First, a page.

imageThe Ordinary People Change the World books by Brad Meltzer are well LOVED in our house.  I think my daughter has almost every one of them (she may be missing 2 or 3) and reads them daily.  I love them because they show that famous people who have changed the world are still people after all.  Most have have had to overcome a lot of adversity and challenges to make change happen. Brad makes the world of biographies so much fun and the illustrations by Christoper Eliopoulos are wonderful.  They always hide the next famous person they are planning to write a biography for at the end of the book and it so much fun to hunt for them.  The Harriet Tubman book is my daughters favorite in the series.  She loved learning about how brave Harriet was and how many people she helped to escape slavery. This series also has books about Rosa Parks, Martin Luther King, Abraham Lincoln, Helen Keller and so many more.  Ages 5 and up

Books that Will Inspire Bravery in Older Children

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  • Green Ember Series (ages 9 and up)-This series is jam-packed with adventure!  It can be a bit dark at times but my sensitive 9-year-old is just fine with it.  She even named her pet bunny after one of the lead characters.
  • The Land of Stories Series (ages 8 and up)-This series of stories was an ABSOLUTE family favorite.  We devoured these stories and loved the way the fairytale world and our world collided.  These creative stories are read by the author and so much fun to listen to aloud.
  • The Tuesdays at the Castle Series (ages 8 and up)-This fantasy series is about a royal family who lives in a magical castle and the many challenges they face.  This book is filled with adventure, magic and friendship and each book will leave you running to the next to see what happens.  We truly loved this series and hope that there will be a few more in the series.

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  • The How to Train Your Dragon Series (ages 8 and up)-This series is very different from the movie (we like the books better) and read by the amazing David Tennant.  My son and I devoured this series but it was too much for my daughter who was 7 and 8 at the time.
  • The Very Nearly Honorable League of Pirates Series (ages 6 and up)-This book series is so much fun! The main character is the young daughter of the admiral and her dream is to sail the seas as a PIRATE.  Her companion is a magical gargoyle and their adventures will keep you laughing and saying, “ARGH”.  This is such a fun series.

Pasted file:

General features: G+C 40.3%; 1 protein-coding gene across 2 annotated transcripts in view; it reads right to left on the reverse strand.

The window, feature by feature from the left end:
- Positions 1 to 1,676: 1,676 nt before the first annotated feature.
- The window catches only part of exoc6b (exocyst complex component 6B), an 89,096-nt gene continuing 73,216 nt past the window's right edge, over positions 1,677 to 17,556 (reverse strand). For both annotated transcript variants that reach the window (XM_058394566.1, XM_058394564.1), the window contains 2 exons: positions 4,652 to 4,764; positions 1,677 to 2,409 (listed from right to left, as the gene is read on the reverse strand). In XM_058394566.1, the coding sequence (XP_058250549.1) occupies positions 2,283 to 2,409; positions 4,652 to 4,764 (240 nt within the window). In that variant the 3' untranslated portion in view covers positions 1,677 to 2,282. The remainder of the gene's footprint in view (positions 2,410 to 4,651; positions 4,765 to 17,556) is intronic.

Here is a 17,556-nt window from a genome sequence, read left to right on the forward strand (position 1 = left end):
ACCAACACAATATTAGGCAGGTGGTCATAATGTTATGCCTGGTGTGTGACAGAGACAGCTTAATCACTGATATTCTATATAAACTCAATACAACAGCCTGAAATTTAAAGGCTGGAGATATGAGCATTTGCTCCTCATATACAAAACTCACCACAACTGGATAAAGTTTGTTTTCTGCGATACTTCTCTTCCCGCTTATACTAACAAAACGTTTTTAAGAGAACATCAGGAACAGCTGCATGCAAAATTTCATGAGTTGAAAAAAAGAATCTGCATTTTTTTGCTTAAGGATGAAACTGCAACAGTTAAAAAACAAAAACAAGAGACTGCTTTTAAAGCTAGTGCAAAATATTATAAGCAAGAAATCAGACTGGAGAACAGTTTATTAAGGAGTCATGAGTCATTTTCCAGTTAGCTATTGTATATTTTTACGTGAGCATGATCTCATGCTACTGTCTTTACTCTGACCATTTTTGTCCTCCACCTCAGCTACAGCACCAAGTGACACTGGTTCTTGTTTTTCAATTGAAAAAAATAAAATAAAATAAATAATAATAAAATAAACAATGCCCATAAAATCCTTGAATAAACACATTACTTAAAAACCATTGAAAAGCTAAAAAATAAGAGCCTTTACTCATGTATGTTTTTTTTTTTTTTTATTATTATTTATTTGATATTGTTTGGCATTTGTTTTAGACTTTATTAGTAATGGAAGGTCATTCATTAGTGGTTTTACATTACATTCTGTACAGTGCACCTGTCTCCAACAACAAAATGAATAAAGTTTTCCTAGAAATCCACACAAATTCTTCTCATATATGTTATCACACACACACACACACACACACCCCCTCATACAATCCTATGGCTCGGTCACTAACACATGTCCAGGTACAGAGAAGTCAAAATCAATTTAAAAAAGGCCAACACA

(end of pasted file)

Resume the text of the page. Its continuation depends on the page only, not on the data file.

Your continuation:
• The Peter Nimble Series by Jonathan Auxier (ages 9 and up)–The Peter Nimble books will keep you guessing until the end.  Jonathan Auxier is a gifted story-teller and his characters are like no others.  These stories are filled with humor, adventure and will leave you on the edge of your couch.
Book Corner, featured, Making a Difference

Books to Inspire Action and Service

The books below are meant to inspire your children to make a difference in their community.  These books are filled with characters (many of them real) who looked at problems in their own homes, communities and in the greater world and decided to take action and serve.  We hope that you will enjoy these stories and that they will lead you to your own service projects this month (this post contains affiliate links, see info below).

CLICK HERE for our FREE Kids in Service Printable Booklist.  Happy Reading!

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Grandpa’s Corner Store by Dyanne DiSalvo-Ryan is a story about the struggle that small businesses have with larger box stores coming in to town.  The box stores have cheaper prices and more variety and this makes it hard for the smaller stores to compete. In this story, Lucy is determined to help her grandpa’s store to survive once the big new grocery store comes to town.  She rallies the neighborhood in this feel-good story.  This book would be great for ages 5 and up.

 

 

Last Stop on Market Street by Matt De La Pena is one of my favorite stories!  The little boy is not happy about having to make the long weekly journey on the bus with his grandmother and spends his time looking out the window thinking about all of the things that he doesn’t have.  Grandma helps him to see all that he does have during there ride.  In the end he is grateful that they made the long journey to to the soup kitchen to help others!  This book would be great for ages 5 and up.

 

 

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Can a Cookie Change the World? by Rhonda Boiling –This is a new book to me and I absolutely LOVED it.  What a great message for children that they CAN make a big difference in their community (and the world).  Tessa at age 7, wanted to help the local homeless population and decided to raise money at the local Christmas Bazaar by baking cookies.  This small idea turned into a cause that the community has rallied behind and Kids Cookie’s for a Cause has raised thousands of dollars for many different charities and causes. Tessa is an INCREDIBLE kid!  This book would be perfect or ages 5 and up and 70% of the proceeds of this book, go to charity!